Mondo presents: ‘Tina’s Mom’s Boyfriend’ posters by We Buy Your Kids Part 3

Direct from Mondo:

Tomorrow, we will be releasing the final set of remaining posters for our exhibit currently on display in our gallery featuring the work of We Buy Your Kids. Going up will be posters for JURASSIC PARK, THE LOST BOYS, PSYCHO and THE THING. You can see detail shots of each poster by clicking over to our blog right HERE.

On sale Tuesday, December 18th at a random time HERE.

we buy your kids jurassic park

"Jurassic Park" by We Buy Your Kids. 18" x 24" Screenprint. Ed of 160 N. $35

we buy your kids the lost boys

"The Lost Boys" by We Buy Your Kids. 18" x 24" Screenprint. Ed of 125 N. $35

we buy your kids the thing

"The Thing" by We Buy Your Kids. 18" x 24" Screenprint. Ed of 135 N. $35

we buy your kids psycho

"Psycho" by We Buy Your Kids. 18" x 24" Screenprint. Ed of 125 N. $35

Stanley Kubrick print set from Spoke Art

Direct from Spoke Art:

Spoke Art is proud to announce the release of our latest offerings from our ongoing Castro Theatre series, three new limited edition prints tackling the films of auteur Stanley Kubrick.

Created for a double feature screening last weekend at the historic Castro Theatre in San Francisco, these new limited edition screen prints by artists Joshua Budich, Sam Smith and Brandon Schaefer are now available for online purchase.

Limited to only 100 copies each, every print comes signed and numbered by the artist.
On sale now HERE.

budich the shining

"The Shining" by Joshua Budich. 18" x 24" Screenprint. Ed of 100 S/N. $40

smith eyes wide shut

"Eyes Wide Shut" by Sam Smith. 18" x 24" 6-color Screenprint. Ed of 100 S/N. $40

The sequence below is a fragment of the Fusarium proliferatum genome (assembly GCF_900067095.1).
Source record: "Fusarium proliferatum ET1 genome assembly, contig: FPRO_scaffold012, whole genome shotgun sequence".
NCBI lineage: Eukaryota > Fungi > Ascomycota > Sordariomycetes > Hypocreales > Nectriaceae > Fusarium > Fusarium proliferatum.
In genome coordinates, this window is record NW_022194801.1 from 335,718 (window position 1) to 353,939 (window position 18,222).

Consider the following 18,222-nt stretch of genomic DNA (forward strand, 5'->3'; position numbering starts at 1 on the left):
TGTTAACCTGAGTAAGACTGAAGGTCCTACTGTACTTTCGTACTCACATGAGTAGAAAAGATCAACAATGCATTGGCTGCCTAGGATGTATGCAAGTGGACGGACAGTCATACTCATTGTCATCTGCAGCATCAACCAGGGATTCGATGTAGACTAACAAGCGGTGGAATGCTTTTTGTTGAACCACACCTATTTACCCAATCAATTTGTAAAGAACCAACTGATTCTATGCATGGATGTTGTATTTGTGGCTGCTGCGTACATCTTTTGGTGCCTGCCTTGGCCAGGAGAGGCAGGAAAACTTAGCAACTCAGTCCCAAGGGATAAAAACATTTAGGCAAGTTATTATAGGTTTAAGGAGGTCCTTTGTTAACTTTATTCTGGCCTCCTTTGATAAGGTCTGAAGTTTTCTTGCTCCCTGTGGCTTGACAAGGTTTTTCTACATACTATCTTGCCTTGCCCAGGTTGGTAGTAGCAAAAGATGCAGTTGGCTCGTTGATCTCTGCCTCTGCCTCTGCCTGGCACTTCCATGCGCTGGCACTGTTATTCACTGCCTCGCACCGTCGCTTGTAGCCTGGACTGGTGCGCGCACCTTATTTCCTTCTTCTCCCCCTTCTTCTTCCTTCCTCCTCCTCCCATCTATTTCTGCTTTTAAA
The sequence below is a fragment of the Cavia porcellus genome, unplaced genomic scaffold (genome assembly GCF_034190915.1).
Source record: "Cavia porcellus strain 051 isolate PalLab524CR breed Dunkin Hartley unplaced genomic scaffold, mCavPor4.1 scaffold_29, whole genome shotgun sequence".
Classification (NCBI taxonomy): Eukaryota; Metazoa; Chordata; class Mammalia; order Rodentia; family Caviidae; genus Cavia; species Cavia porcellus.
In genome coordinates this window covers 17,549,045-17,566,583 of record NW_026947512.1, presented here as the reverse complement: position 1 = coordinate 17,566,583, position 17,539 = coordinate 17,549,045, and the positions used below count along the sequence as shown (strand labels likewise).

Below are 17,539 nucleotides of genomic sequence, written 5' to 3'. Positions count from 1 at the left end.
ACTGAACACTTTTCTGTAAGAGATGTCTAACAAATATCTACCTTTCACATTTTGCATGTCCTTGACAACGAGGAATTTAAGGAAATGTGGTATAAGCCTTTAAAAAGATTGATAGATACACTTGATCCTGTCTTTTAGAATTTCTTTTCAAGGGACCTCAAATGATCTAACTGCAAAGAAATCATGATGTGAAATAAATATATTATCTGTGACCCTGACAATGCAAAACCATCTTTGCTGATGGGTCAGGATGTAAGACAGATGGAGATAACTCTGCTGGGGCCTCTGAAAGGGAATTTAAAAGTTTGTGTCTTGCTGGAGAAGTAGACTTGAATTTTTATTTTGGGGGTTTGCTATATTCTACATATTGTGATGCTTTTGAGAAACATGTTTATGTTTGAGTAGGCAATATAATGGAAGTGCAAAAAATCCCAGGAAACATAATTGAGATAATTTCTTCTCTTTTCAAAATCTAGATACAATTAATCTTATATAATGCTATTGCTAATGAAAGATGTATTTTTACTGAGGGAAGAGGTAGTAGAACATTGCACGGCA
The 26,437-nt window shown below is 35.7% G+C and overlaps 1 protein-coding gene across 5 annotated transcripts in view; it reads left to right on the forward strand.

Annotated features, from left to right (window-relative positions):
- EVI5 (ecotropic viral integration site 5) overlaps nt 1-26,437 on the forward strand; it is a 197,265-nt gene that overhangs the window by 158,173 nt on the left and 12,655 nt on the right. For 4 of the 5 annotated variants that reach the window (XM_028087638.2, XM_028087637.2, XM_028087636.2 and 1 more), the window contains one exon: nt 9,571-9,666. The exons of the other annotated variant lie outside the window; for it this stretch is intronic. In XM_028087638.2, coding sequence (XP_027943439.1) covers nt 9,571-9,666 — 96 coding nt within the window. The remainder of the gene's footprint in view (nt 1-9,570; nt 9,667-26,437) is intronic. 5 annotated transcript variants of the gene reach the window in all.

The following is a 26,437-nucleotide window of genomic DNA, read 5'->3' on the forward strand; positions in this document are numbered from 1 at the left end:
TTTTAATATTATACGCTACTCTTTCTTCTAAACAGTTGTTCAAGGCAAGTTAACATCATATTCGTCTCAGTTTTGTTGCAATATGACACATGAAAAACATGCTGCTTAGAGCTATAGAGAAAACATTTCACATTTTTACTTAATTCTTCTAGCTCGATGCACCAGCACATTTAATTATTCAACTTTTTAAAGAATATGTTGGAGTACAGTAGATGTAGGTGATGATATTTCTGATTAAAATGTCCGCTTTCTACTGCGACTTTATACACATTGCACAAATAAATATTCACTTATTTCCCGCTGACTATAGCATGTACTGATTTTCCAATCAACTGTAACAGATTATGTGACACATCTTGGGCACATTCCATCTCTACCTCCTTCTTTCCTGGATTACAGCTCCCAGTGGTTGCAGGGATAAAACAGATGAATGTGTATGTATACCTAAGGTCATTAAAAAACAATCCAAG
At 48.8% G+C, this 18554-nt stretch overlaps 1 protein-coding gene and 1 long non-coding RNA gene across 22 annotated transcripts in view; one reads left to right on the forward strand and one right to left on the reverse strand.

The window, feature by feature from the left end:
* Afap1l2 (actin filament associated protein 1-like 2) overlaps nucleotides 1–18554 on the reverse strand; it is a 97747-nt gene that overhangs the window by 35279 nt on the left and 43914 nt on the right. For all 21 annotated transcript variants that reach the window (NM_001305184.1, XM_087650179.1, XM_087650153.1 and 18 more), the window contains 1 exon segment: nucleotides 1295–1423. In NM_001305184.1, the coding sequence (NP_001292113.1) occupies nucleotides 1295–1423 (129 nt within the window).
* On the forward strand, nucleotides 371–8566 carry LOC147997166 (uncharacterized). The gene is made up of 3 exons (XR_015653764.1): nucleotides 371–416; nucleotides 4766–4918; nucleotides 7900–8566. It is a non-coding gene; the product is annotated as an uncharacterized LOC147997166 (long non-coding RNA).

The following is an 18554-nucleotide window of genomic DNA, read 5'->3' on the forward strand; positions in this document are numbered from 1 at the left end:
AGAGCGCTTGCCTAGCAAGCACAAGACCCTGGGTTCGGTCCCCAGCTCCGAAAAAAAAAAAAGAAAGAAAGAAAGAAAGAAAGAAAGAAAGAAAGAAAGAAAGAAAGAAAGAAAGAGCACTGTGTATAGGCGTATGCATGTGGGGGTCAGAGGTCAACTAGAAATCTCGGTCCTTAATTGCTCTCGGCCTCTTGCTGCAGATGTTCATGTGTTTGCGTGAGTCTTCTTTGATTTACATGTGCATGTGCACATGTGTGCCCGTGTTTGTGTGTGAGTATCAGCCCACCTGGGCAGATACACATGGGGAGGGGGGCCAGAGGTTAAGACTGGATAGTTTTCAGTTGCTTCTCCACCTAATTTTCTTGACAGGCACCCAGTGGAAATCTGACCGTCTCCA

Schaefer the shining

"The Shining" by Brandon Schaefer. 18" x 24" Screenprint. Ed of 100 S/N. $40

5 Pieces Gallery presents: Lil’ Homies by Brett Amory

Brett Amory has an exhibition opening this past weekend with 5 Pieces Gallery and the works titled, Lil’ Homies can now be viewed.

Amory began the Waiting series in 2001 with paintings based on photographs the artist has taken of ordinary city architecture and random people who he saw daily but never spoke to. He feels especially drawn to individuals who look lost, lonely or awkward—those who don’t appear to fit in socially. As the title suggests, the Waiting series depicts how people are distracted by constant internal dialogue, preoccupation with memories of the past and/or concern for the future, never able to live in the present moment. Amory’s work attempts to visually represent this concept of disconnection, detachment, and anticipation, conveying the idea of transient temporality that exists in the moments of our daily lives.

At first, the series, depicted travelers waiting underground. But as the paintings evolved, the people ceased to be exclusively travelers, and began to emphasize figures selected from anonymous snaphots of city streets. Although the experience of waiting remains, the perception of it has changed from one of mundane task to one leavened with transcendence.

The series has also charted the evolution of an artist—the reductive elements of the compositions provide an outward echo of the inner states of the figures. By reducing the elements of the painting as far as possible, a frozen moment is extended.

View the works now HERE.